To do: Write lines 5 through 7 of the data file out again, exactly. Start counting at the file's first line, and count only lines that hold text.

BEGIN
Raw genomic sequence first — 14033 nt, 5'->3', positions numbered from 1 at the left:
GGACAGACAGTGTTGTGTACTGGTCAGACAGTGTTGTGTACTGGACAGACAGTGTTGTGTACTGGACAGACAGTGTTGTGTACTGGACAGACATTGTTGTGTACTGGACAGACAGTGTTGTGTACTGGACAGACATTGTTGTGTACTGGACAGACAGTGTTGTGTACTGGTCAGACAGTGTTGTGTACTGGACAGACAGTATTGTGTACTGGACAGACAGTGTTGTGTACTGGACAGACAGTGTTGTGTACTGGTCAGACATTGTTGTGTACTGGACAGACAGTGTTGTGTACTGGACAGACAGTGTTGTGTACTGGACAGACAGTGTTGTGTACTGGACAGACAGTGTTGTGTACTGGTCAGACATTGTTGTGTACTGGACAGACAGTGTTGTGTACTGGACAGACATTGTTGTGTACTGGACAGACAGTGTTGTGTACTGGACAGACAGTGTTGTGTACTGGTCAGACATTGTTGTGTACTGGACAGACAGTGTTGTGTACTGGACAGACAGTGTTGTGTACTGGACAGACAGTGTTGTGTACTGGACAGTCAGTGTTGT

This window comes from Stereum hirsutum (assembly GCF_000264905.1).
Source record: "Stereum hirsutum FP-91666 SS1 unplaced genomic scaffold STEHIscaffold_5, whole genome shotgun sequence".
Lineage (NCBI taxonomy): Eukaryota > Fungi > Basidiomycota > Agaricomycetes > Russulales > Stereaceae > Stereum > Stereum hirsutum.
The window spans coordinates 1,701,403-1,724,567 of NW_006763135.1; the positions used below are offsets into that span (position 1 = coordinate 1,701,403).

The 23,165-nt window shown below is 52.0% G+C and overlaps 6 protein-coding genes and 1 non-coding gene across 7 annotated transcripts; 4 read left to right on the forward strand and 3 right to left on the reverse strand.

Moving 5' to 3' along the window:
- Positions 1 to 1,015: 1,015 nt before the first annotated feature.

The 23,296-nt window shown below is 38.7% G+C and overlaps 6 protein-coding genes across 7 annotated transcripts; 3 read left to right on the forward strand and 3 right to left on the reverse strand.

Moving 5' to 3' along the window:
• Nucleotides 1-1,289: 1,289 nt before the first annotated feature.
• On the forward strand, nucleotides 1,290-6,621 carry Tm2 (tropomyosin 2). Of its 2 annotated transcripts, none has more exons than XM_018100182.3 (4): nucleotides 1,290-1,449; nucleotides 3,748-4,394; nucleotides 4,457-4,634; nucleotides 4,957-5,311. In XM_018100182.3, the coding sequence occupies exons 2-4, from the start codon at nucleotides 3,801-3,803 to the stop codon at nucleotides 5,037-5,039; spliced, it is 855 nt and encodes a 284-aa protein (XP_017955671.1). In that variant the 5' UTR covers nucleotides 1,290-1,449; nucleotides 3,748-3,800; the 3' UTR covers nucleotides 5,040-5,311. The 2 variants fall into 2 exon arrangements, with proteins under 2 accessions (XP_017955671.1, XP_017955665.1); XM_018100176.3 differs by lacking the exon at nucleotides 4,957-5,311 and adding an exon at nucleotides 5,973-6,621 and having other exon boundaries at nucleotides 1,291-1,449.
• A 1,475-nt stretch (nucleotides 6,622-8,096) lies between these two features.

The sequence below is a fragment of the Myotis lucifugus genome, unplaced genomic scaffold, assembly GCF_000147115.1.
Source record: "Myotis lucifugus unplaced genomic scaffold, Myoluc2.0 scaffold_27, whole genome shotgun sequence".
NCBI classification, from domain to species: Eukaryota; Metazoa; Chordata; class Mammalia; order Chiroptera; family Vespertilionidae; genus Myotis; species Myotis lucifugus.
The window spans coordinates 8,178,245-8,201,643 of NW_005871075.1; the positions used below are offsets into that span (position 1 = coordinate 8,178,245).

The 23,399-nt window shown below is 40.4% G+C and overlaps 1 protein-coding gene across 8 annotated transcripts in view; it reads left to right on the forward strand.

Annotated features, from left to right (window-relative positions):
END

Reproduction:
Lineage (NCBI taxonomy): Eukaryota > Fungi > Basidiomycota > Agaricomycetes > Russulales > Stereaceae > Stereum > Stereum hirsutum.
The window spans coordinates 1,701,403-1,724,567 of NW_006763135.1; the positions used below are offsets into that span (position 1 = coordinate 1,701,403).

The 23,165-nt window shown below is 52.0% G+C and overlaps 6 protein-coding genes and 1 non-coding gene across 7 annotated transcripts; 4 read left to right on the forward strand and 3 right to left on the reverse strand.